Sunday, June 10, 2012

Day 7 in Rio

Today was one of the longest days of clinic. It's a national holiday in Rio and so we expected to have more people here than we have all week, just because people would have time to come by.

When we got to clinic, there was a line of people waiting our arrival.

People waiting to see us in the church.

One of the most important (and influential) things we've done for this trip is ask specific people to be our prayer partners. They have faithfully prayed for us before and during this trip, as well as, written us letters of encouragement for us to open each morning.

Alice, has been so gracious to coordinate all the mail, making sure every day is accounted for. Each morning, when we get on the bus, she faithfully comes around, delivering our mail. This is one of my favorite parts of the day.

I joke that I need her to do this every day of my life. But, there is truth there. We all need people in our lives that will encourage us and let us know they have our back, even if we are thousands of miles away.

I have received letters from so many friends where I've been able to share their words of wisdom with someone else.

My sister wrote me a letter for the first day of clinic:

When I went to Mexico, I was ocvercome with a fear of what I should say and if it would be good enough to make an impact on anything. Thankfully, God led me to 1 Corinthians 2:1-4 which says, "And so it was with me, brothers and sisters. When I came to you, I did not come with eloquence or human wisdeom as I proclaimed to you in the testimony about God. For I resolved to know nothing while I was with you except Jesus Christ and Him crucified. I came to you in weakness with great fear and trembling. My message and my preaching were not with wise and persuasive words, but with a deomonstration of the Sprit's power, so that your faith might not rest on human wisdom, but on God's power."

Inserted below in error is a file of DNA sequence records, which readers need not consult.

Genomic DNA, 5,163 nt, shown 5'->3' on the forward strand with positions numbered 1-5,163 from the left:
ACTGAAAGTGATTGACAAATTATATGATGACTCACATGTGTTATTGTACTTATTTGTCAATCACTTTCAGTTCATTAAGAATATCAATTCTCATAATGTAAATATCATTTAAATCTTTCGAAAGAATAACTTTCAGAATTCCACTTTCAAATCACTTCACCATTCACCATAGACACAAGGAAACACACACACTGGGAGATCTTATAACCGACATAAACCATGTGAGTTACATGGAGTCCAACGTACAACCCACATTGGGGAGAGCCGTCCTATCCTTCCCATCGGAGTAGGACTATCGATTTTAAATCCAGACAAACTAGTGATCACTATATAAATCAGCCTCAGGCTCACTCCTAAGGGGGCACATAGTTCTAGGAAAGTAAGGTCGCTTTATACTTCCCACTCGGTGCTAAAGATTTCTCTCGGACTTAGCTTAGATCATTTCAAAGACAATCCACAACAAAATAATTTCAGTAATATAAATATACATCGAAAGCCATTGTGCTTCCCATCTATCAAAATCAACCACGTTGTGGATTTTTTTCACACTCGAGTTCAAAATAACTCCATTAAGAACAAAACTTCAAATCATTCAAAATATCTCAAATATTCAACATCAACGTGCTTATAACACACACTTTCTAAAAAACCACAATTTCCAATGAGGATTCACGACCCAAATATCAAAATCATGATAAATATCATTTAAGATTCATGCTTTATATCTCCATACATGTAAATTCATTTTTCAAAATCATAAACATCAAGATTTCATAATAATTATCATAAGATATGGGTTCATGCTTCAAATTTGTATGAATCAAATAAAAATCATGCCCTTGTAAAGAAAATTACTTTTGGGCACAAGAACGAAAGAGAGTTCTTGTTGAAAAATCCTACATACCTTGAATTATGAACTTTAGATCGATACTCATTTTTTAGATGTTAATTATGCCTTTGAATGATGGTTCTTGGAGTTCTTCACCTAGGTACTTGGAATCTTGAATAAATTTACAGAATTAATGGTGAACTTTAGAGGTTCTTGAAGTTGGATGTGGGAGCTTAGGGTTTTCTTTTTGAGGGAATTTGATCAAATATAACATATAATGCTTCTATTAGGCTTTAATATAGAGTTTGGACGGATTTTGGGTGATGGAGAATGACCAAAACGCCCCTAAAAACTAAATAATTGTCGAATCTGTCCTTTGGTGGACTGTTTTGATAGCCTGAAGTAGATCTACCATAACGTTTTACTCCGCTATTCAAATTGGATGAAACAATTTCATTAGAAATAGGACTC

My fiance wrote me a letter for our first day in Rio. He's directing a camp all summer and needed to cast vision for his staff. He shared with me what he was planning on telling them. I in turn, shared it with our team, allowing it to cast vision for our whole week.

For those of you that are in the States, reading the blog, that wrote letters or offered prayers on our behalf, know that they were felt and much appreciated. Your efforts were multiplied here. Prayer makes all the difference.

This morning, I started off in the optometry area. The evangelism team was so on top of it that every person I saw had already made a decision. I joke that they took all the fun away, but that's only half true. I got to celebrate with them! I would ask them about their decision and their faces would light up. Then, I would have the priviledge of affirming them, "This is the best decision that you will ever make."

I told you, everyone except for one. This one had been there the day before. I was working with a new translator and she remembered him from the day before. He had come in drunk and wanting glasses for distance. We don't carry glasses for distance, but could help him with reading glasses. He came back today, wanting those reading glasses. We finally got him fitted. But, I didn't want him to leave a second time, without making a decision. I asked him, "Can I tell you about my Jesus?" "Si." I began to share the Plan of Salvation. I got to the end, "Would you like to invite Jesus into your heart?" "Si." Then, together we prayed. I love being able to help with not only a physical need, but a spiritual need as well. I love being able to see the light come on in their eyes as they begin to experience the joy in knowing. Most of these people, I will never see again in my life. But, I can tell them with confidence, "I'll see you again in heaven."

Raja praying with her interpreter and a patient.

After lunch, some would sit around and sing. Here is Junior leading everyone in Lord, I Lift Your Name on High

Kathy, Janel, and Joan discussing.

Pastor Wellington's son, blowing bubbles.

Beth with interpeters Andre and Luan.

A dance party in the pharmacy (a common occurence)

We had some rainy weather later in the week, so the church volunteers laid down wooden planks and gravel to keep people from sliding in the mud.

Kelly painting Victoria's fingernails.

Cassie getting her fingernails painted.

Roger taking blood pressure.

The people here are so receptive. They have so little and don't have much to live for. But, through Christ, I'm able to share Hope with them.

It's just something to think about when I get back to the States. Here are people that I sit with for maybe 15 minutes and am able to share the most important part of my life with them: my faith. A lot of them are open and willing to make decisions. For those that do, I'll get to spend eternity with in Heaven. But, when I'm in the States there's not that same sense of urgency to share. My American friends I have far more in common with. I share pieces of my everyday life with them and I know far better than those that I meet here, and yet I remain silent. Why is that so?


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